By Gary SheftickSeptember 28, 2007
WASHINGTON (Army News Service, Oct. 1, 2007) - Army Chief of Staff Gen. George W. Casey Jr. showed members of Congress equipment now being used in Iraq that incorporates technologies developed under the Future Combat Systems program.
Gen. Casey and Secretary of the Army Pete Geren spoke to the House Armed Services Committee Sept. 26 about the need to reset and modernize the Army to improve its overall readiness.
"We are ultimately working toward an agile, globally responsive Army that is enhanced by modern networks, surveillance sensors, precision weapons and platforms that are lighter, less logistics-dependent and less manpower-intensive," Gen. Casey said.
Research and development of such systems is well underway with the FCS program, Gen. Casey said, but he added that the Army needs the support of Congress to keep up the momentum. While major new FCS systems may not be fielded until 2012 with the new FCS Brigade Combat Teams, Gen. Casey pointed out that a number of new technologies "spun out" of the research are already helping Soldiers today in Iraq and Afghanistan.
"I'd like to give you a quick show and tell here," Gen. Casey said at the end of his opening statement to the committee.
First he pointed to the Micro Air Vehicle or MAV unmanned aerial vehicle, of which 50 are currently in Iraq with the 25th Infantry Division (Light). Soldiers have nicknamed it the "beer keg UAV" or the "scrubbing bubble" because of its appearance, he said. "It's a squad or platoon-level unmanned vehicle that you can run down an alley, look around a corner or look on a roof and see what's up there."
Then he showed the lawmakers a Small Unmanned Ground Vehicle or robot that has already defused about 11,000 improvised explosive devices in theater. Close to 5,000 of these robots are currently fielded in theater, he said. "Sending a robot up to defuse an IED is much safer than having a Soldier do it."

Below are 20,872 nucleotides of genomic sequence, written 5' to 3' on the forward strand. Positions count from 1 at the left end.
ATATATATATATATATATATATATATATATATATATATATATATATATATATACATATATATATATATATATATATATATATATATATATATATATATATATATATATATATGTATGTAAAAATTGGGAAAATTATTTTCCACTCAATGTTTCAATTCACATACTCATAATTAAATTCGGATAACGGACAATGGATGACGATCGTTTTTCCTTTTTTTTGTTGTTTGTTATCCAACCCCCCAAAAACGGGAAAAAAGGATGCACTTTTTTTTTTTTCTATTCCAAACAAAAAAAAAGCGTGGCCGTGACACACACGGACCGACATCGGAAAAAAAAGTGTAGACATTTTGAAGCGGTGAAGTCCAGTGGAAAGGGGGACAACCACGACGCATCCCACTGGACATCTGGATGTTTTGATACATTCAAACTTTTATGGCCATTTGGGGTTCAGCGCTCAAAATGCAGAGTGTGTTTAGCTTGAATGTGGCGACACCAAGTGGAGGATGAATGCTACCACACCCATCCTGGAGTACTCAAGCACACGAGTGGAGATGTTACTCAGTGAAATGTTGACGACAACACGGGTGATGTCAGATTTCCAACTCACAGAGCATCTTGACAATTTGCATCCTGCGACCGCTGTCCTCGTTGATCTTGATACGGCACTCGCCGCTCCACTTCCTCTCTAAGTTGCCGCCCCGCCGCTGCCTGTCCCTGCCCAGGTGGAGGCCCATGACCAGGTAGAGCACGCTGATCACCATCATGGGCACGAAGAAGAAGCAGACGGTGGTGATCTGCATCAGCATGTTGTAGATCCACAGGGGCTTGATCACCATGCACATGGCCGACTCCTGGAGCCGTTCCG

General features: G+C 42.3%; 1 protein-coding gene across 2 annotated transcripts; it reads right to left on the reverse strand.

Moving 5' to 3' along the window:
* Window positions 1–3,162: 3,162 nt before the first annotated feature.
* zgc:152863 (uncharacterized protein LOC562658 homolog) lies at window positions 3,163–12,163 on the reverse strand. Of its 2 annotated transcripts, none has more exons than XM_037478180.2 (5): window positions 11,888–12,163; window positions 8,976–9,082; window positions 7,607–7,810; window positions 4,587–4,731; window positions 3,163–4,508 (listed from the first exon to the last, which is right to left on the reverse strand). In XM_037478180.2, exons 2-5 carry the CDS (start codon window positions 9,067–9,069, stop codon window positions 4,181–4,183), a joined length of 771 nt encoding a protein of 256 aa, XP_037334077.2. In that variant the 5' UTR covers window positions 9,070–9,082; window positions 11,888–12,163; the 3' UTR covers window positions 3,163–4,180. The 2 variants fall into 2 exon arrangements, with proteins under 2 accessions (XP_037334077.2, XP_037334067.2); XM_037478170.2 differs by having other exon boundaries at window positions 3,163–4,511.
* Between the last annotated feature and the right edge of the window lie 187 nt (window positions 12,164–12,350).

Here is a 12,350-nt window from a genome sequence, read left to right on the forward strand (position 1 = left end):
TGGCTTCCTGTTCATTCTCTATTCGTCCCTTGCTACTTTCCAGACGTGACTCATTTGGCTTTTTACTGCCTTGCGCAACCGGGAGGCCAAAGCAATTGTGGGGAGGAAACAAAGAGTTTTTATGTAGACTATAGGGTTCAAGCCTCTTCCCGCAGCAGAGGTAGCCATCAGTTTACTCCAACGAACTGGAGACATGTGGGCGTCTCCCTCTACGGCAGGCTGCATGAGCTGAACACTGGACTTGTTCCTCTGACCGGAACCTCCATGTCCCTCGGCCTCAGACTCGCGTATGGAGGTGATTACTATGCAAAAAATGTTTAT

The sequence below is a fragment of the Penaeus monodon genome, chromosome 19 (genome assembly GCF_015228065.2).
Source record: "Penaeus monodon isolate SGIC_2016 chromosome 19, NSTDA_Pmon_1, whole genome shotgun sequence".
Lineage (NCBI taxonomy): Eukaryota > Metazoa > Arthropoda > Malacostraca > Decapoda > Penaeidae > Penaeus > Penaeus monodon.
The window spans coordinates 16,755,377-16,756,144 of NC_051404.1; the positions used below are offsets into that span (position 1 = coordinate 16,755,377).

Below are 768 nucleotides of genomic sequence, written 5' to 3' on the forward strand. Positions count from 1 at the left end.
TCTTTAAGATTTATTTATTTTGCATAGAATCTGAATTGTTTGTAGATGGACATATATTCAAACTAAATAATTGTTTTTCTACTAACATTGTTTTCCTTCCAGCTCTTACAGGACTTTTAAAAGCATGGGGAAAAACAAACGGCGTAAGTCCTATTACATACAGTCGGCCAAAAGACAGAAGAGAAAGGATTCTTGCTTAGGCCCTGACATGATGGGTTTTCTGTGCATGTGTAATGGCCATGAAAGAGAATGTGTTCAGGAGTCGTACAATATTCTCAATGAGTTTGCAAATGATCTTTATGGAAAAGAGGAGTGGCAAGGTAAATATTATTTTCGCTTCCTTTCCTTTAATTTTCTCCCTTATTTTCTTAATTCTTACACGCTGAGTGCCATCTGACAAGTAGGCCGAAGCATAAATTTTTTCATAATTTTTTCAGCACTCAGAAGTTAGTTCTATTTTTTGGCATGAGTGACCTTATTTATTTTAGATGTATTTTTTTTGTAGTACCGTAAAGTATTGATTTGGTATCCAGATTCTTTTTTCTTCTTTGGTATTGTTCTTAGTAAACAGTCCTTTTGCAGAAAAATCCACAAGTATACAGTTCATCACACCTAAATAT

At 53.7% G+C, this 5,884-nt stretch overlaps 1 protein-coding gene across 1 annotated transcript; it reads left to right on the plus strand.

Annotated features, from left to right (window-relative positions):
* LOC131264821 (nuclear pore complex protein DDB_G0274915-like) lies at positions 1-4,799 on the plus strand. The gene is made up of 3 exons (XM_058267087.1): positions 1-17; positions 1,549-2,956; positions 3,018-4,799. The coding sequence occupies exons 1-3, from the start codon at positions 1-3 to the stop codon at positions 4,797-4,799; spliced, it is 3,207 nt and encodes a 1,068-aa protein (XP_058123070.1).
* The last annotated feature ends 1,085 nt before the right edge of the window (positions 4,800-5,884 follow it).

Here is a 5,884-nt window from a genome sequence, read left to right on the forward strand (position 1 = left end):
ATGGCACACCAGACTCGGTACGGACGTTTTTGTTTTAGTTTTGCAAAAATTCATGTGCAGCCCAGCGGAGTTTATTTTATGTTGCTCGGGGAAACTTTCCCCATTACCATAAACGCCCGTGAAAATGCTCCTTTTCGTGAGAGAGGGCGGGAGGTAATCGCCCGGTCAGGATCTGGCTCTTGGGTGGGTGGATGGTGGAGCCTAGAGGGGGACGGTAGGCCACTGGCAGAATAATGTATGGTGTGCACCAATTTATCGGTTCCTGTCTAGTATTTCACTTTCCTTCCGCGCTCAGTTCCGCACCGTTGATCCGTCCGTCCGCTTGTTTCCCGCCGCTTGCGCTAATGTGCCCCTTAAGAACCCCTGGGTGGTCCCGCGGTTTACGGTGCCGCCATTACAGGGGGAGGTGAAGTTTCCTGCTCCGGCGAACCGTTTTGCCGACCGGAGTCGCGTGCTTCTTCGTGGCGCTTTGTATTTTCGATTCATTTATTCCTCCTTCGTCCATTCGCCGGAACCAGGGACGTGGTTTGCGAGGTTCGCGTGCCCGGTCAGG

Further demonstrating Soldier safety, Gen. Casey showed the Unattended Ground Sensor that is being used in the Iraq theater to detect enemy activity. "These are critical for us," Gen. Casey said. "A Soldier can take this and put it in a building or along a road and watch it back at his base."
Several variants of the Joint Tactical Radio System, which have not yet been fielded, were also on display, to include the man-pack version that can be carried in a rucksack and a larger Ground Mobile Radio with multiple units designed for vehicles.
The JTRS will use new wave forms and be tied into a wide-band network of surveillance systems that bring unprecedented situational visibility to the battlefield, said Nikolich Graciano, deputy product manager for the Ground Mobile Radio, after the hearing.
Also on display in the hearing room were Rapid Fielding Initiative items such as the Advanced Combat Helmet and RFI clothing being issued to troops deploying to Iraq and Afghanistan. Gen. Casey noted that the one millionth set of RFI equipment had been issued this week to a Soldier at Fort Polk, La.
Sgt. Joshua Cantrell of the U.S. Army Trial Defense Service then demonstrated the rapid-release feature of the new, lighter Interceptor Body Armor. The feature can be used in such emergencies as a vehicle rollover, fire or when a Soldier faces potential drowning.
"This system is now the second generation of individual body armor that we've fielded," Gen. Casey said. "So we're continuing to improve what we're giving to Soldiers over time."